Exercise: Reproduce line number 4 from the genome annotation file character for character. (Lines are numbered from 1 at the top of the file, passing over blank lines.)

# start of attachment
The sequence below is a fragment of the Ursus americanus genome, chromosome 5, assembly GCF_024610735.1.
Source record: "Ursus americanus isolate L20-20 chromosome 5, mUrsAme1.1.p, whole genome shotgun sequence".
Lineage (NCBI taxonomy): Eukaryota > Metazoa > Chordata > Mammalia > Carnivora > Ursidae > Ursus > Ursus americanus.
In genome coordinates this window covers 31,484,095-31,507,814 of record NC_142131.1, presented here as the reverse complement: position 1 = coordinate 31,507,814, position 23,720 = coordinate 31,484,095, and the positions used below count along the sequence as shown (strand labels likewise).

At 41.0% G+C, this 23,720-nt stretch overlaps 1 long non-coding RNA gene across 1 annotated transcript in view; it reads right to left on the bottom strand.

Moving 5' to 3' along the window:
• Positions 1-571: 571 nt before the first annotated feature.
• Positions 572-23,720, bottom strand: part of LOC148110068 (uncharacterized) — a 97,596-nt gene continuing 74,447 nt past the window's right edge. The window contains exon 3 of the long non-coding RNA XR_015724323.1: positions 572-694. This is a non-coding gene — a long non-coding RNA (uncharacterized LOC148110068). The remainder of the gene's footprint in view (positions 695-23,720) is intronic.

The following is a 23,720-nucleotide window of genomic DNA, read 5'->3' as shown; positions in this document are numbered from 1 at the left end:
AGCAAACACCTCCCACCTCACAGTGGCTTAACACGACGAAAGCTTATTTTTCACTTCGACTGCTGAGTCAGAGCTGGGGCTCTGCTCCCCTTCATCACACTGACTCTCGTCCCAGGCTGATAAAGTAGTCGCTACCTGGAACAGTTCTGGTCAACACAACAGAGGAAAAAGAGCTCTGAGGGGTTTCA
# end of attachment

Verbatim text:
In genome coordinates this window covers 31,484,095-31,507,814 of record NC_142131.1, presented here as the reverse complement: position 1 = coordinate 31,507,814, position 23,720 = coordinate 31,484,095, and the positions used below count along the sequence as shown (strand labels likewise).